Ensuring information security in an organization with over 40,000 individuals can be a formidable challenge for any infosec team. Leading financial institution HDFC Bank overcomes this challenge using a structured enterprise security framework for information security, formulated by the security team under
Salvi’s team tackles problems head-on using a systematic approach to strategize infosec delivery. According to Salvi, the effort was to try and build a structured enterprise security framework and adhere to it, rather than put in ad-hoc security measures. The team has managed to get a great degree of granular insight into the bank’s processes. It instituted a proactive enterprise security framework which constantly improves hygiene at HDFC Bank, irrespective of the threat landscape. The focus is on proactive rather than reactive security. The team constantly probes the framework to weed out vulnerabilities and potential security hazards, rather than wait for events.
HDFC Bank’s Infosec strategy is based on an enterprise security framework split it into four components (dubbed the ‘four pillars’). These pillars come under design, awareness, control implementation and governance.
The first component of HDFC Bank’s enterprise security framework involves creating clarity around policy, standards and operating procedures. This operating design is aligned to industry standards (like ITIL, COBIT and PCI DSS), as well as compliant with regulations (like RBI guidelines and Sarbanes-Oxley). It takes into account global best-of-breed practices (ISF Standard of Good Practice) and embeds them into the enterprise security framework, says Salvi.
Salvi explains that it is one thing to create a design. Ensuring understanding and acceptance of the design among stakeholders is a different ball-game. Many a sound enterprise security framework design suffers during execution due to this shortcoming, inevitably leading to non-compliance from primary stakeholders.
A copy-paste exercise will not work, as there is a need to embed security design into the organization’s cultural fabric, he says. Stakeholders need to buy in and acknowledge that they are ready, capable of implementing the enterprise security framework, and have adequate resources. Engaging with all stakeholders expected to operate the design is essential for the success of your infosec strategy.
HDFC Bank’s enterprise security framework aims to change user behavior through awareness. A two-fold process which starts with education of people on processes and expectations ensures that at the very least, employees can’t claim ignorance, says Salvi. The second aspect deals with motivation by citing examples, building relevance, and setting context.
Awareness is imparted via a variety of channels — posters, quizzes, contests, movies, animations, giveaways and classroom training. The ongoing awareness programs have different periodicities: monthly, quarterly and annual, with the frequency and location decided based on the target audience. HDFC Bank also has a mandatory online infosec certification course, where the bank has recorded 100% compliance to the enterprise security framework, with every employee completing the prescribed courses.
At HDFC Bank, a full-time awareness manager manages organizational changes like employee churn as well as regulatory and threat landscapes. Over 30 HR trainers impart organization-wide awareness training, which follows a train the trainer model.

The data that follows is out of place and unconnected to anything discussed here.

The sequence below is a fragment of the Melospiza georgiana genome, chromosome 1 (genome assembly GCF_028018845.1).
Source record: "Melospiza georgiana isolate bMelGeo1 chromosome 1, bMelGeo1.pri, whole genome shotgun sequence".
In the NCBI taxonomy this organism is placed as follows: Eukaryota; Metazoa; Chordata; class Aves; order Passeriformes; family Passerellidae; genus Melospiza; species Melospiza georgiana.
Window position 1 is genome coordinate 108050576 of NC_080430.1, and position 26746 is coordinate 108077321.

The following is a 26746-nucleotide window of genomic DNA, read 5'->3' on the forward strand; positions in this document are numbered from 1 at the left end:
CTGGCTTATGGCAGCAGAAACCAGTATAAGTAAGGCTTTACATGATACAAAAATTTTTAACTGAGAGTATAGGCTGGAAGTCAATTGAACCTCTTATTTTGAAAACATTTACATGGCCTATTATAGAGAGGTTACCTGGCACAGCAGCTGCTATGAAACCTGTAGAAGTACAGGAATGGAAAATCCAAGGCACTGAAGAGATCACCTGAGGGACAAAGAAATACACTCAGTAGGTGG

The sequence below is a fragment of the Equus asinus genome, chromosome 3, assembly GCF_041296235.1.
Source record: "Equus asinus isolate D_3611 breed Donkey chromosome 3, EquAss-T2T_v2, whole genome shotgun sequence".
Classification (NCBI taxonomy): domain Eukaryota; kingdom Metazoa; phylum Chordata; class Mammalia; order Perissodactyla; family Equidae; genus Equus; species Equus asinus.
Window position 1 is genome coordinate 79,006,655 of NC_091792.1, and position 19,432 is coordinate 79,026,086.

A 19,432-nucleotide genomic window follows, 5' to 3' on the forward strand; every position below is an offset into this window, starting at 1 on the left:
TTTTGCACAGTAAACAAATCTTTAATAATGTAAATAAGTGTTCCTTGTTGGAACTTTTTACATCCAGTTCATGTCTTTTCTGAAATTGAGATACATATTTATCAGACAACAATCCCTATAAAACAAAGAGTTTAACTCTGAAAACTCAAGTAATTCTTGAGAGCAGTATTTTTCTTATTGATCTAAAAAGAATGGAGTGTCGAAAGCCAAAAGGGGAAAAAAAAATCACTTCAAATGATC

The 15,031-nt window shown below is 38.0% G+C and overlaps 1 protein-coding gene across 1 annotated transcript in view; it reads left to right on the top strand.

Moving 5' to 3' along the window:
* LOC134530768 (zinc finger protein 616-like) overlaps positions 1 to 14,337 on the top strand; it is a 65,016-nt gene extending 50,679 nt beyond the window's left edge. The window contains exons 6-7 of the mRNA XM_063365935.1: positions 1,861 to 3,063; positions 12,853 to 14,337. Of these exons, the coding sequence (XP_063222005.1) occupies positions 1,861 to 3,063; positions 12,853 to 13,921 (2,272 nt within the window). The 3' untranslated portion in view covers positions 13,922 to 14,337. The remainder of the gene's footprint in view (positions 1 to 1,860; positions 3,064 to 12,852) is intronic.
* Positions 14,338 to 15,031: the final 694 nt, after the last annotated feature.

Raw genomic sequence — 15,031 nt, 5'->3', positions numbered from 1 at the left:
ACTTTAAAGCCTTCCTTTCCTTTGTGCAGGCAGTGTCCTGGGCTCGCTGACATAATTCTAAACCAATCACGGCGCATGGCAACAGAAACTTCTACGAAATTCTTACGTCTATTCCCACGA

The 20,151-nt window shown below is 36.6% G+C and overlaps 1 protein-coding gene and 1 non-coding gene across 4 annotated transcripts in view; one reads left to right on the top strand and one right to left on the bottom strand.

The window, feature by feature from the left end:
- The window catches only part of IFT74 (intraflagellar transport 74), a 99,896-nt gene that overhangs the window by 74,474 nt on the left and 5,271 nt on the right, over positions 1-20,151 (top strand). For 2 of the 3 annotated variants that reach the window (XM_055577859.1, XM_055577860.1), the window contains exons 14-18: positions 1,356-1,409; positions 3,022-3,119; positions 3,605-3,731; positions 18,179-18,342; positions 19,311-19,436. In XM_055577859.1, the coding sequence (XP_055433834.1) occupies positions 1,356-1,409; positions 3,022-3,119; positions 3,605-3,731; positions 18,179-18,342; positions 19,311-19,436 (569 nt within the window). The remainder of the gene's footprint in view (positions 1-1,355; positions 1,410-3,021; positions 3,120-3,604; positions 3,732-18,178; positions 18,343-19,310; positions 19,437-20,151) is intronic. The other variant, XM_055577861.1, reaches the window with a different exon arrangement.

The third peg in HDFC Bank’s enterprise security framework deals with design enforcement. It involves both technical and procedural controls. Periodic audit plays an important role in making people and processes accountable.
HDFC Bank’s technology stance is defined here, which starts with firewalls, DLP solutions, DRM, IAM, application security. It encompasses other functions like security operations center, e-commerce, online banking, cryptography and business continuity management. It’s the information security team’s responsibility to ensure that the technology stack operates smoothly to deliver preventive/detective functions in addition to ensuring design enforcement. All modifications are incorporated into the design.
The forth and most important infosec pillar in HDFC’s enterprise security framework is the overarching governance mechanism, which governs the initial three areas. It is managed by five committees; the first four is responsible for risk management, security governance, business continuity management and customer communication processes. The fifth interfaces with management, audit committee and the bank’s board, acting as the overarching component. This ensures that the other layers function in tandem. The five committees work seamlessly towards resolution of implementation challenges and charting of security strategy.
Using this enterprise security framework, HDFC Bank has managed to achieve success in enforcing and refining its infosec strategy. This is demonstrable through ISF benchmarking results and its monthly metrics which use ISO 27004-based dashboards. The strategy is structured to ensure that security is proactive, and improvement is constant. For example, the team can record the number of security incidents over time using metrics, and ensure downward trends. Metrics help the team get an idea of where they are versus where they want to be, says Salvi. He expects that the enterprise security framework based on a strategic ‘four pillar’ approach to infosec, will bring rich dividends to HDFC Bank in times to come.
This was first published in April 2012